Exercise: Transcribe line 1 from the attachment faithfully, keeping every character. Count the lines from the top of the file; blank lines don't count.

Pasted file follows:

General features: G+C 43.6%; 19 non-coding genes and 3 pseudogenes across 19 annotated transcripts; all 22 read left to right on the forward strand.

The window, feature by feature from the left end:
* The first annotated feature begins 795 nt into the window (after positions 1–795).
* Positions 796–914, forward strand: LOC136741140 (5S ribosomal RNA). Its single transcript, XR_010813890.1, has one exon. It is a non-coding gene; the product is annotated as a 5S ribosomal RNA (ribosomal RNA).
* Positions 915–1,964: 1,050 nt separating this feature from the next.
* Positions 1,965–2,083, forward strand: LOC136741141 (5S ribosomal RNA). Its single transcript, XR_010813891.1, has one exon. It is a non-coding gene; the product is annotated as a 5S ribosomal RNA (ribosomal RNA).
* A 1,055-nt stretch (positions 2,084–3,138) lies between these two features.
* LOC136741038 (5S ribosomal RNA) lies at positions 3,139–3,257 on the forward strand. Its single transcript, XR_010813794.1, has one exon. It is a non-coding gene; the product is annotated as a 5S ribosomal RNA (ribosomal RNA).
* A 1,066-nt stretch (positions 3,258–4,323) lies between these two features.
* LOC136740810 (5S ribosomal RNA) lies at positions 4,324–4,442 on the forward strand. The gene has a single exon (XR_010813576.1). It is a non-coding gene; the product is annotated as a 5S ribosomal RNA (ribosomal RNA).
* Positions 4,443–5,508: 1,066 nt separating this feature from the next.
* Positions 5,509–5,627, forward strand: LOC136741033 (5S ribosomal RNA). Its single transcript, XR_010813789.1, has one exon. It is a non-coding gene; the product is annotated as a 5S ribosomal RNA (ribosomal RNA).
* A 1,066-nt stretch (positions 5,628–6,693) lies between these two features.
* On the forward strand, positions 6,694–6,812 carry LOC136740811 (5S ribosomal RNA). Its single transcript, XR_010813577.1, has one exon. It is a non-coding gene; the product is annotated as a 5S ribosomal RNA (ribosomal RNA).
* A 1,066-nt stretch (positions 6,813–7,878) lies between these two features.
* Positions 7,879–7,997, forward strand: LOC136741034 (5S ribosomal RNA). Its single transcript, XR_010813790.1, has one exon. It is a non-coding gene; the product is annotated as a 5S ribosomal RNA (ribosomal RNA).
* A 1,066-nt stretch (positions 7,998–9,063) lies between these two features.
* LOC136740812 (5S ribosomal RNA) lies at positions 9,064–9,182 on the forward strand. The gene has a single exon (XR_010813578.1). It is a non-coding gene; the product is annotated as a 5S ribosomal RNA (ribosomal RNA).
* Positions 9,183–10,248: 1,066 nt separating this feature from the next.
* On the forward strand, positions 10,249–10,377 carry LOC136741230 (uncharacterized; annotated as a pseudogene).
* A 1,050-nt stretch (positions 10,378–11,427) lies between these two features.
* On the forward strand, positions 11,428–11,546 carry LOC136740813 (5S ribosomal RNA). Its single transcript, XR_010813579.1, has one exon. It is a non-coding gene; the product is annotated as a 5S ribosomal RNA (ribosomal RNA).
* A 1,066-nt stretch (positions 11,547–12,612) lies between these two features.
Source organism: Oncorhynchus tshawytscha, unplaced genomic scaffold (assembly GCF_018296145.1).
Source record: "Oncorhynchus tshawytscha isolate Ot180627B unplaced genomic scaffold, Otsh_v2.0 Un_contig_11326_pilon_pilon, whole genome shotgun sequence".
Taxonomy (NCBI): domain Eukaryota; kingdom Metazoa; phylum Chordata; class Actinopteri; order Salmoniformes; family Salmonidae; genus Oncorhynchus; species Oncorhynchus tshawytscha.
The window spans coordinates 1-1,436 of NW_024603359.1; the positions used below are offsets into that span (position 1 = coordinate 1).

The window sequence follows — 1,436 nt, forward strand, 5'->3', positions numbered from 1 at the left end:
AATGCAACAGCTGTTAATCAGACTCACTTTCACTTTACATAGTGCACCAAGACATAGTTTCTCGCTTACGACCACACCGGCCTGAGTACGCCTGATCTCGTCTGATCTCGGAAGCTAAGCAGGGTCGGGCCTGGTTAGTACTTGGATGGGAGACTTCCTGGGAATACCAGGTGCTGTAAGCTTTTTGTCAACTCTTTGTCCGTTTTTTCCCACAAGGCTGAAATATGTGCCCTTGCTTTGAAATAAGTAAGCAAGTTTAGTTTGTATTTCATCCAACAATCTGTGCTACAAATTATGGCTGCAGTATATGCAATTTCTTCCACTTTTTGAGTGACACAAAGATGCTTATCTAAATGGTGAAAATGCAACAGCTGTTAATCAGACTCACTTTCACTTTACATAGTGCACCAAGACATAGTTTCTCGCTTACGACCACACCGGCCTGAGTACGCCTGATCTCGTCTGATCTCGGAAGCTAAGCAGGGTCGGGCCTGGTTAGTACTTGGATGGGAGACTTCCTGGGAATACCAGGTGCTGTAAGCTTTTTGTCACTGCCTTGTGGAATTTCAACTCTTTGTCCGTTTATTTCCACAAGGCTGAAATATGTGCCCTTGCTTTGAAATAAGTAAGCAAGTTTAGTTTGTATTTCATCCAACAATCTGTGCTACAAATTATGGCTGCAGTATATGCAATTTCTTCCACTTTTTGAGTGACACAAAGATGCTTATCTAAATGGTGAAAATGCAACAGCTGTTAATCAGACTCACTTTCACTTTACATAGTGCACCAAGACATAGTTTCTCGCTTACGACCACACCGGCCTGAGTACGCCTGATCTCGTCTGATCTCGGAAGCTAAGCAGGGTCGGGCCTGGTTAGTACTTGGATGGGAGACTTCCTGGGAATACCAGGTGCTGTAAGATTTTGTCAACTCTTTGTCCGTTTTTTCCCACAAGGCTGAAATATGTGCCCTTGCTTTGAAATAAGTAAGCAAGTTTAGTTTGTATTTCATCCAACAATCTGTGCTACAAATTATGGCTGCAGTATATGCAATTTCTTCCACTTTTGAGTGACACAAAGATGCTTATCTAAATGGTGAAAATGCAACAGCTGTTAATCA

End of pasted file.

General features: G+C 43.6%; 19 non-coding genes and 3 pseudogenes across 19 annotated transcripts; all 22 read left to right on the forward strand.